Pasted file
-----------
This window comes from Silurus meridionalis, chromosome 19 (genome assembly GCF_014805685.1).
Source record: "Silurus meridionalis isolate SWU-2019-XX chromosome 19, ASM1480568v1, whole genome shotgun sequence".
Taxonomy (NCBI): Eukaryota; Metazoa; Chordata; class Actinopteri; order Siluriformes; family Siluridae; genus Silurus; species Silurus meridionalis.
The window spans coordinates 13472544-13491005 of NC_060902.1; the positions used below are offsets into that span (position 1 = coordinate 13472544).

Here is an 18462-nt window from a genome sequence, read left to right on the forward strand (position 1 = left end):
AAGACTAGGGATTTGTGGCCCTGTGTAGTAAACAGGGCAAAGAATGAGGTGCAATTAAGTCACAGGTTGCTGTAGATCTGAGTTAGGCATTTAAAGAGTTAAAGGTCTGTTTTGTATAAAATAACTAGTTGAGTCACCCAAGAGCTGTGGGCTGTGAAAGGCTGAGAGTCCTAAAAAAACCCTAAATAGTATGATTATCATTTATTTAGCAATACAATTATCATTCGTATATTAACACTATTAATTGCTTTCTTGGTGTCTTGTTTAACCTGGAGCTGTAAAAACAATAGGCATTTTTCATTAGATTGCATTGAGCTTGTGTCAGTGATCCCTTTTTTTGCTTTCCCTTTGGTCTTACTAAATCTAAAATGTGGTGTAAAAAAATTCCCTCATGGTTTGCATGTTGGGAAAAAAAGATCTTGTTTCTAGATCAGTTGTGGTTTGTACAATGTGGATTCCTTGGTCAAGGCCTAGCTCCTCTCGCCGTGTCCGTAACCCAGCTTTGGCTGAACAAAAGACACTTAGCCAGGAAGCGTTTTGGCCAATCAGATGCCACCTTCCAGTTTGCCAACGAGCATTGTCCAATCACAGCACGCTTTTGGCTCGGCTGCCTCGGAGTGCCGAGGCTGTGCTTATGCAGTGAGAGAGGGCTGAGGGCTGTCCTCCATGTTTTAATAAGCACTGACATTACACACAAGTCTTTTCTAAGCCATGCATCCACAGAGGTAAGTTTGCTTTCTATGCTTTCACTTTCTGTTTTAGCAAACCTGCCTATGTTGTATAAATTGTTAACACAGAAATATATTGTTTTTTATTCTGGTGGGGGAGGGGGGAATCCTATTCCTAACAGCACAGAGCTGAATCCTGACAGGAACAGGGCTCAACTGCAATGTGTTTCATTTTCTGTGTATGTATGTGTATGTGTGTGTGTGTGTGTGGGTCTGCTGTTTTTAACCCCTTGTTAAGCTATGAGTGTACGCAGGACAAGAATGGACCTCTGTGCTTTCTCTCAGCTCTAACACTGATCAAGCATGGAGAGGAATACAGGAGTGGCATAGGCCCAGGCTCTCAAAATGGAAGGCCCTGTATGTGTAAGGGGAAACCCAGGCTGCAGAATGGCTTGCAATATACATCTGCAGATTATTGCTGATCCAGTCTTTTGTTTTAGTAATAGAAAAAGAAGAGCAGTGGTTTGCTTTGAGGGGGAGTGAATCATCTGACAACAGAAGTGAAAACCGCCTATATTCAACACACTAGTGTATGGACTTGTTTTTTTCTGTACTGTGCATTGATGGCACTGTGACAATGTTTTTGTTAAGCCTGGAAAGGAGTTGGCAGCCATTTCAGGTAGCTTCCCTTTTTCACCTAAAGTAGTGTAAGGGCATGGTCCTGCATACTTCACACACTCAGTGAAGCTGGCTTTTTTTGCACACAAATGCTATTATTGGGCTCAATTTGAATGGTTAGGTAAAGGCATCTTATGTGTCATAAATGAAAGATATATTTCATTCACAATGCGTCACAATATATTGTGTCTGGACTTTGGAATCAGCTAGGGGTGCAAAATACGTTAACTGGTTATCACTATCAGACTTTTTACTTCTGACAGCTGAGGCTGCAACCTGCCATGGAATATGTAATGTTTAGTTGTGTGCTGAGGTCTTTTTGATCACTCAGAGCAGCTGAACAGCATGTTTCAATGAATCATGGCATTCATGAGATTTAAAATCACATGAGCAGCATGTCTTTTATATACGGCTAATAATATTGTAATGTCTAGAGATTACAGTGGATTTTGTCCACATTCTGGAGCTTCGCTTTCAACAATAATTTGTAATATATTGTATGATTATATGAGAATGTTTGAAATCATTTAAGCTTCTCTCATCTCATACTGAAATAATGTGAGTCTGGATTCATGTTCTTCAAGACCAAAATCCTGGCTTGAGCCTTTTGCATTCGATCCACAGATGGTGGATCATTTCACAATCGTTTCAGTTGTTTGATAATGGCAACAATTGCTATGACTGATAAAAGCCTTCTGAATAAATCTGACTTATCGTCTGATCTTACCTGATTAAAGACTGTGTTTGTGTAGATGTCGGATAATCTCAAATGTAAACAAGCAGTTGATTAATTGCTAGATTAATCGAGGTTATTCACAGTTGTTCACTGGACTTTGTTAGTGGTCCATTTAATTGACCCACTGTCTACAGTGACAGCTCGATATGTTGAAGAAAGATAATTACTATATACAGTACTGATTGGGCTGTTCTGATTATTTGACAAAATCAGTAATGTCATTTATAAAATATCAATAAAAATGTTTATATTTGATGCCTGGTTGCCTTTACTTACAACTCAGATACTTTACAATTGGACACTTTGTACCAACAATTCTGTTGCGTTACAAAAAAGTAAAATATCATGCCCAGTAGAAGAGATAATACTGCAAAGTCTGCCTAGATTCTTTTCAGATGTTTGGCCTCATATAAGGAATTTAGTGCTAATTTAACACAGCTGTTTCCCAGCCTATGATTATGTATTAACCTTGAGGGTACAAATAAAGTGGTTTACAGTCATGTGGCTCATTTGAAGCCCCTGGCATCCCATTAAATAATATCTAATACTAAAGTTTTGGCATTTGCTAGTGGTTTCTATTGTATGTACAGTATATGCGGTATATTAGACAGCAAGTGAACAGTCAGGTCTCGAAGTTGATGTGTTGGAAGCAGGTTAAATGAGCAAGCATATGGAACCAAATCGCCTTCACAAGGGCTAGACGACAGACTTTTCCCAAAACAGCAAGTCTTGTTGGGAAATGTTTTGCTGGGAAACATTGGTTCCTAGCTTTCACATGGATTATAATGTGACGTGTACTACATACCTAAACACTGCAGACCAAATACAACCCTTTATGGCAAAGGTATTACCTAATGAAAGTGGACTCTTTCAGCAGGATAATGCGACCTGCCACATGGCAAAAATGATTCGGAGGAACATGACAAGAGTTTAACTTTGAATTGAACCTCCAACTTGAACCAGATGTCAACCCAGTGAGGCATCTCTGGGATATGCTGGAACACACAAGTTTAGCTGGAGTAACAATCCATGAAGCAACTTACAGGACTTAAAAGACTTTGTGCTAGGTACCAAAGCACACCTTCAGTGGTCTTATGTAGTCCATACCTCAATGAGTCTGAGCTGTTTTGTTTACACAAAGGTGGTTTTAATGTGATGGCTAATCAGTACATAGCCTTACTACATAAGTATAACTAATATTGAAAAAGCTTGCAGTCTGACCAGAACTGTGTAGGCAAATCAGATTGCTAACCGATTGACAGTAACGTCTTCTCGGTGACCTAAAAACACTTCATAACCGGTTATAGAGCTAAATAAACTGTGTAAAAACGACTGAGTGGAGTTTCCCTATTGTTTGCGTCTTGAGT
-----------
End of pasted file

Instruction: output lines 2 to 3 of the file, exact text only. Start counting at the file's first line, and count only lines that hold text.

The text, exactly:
Source record: "Silurus meridionalis isolate SWU-2019-XX chromosome 19, ASM1480568v1, whole genome shotgun sequence".
Taxonomy (NCBI): Eukaryota; Metazoa; Chordata; class Actinopteri; order Siluriformes; family Siluridae; genus Silurus; species Silurus meridionalis.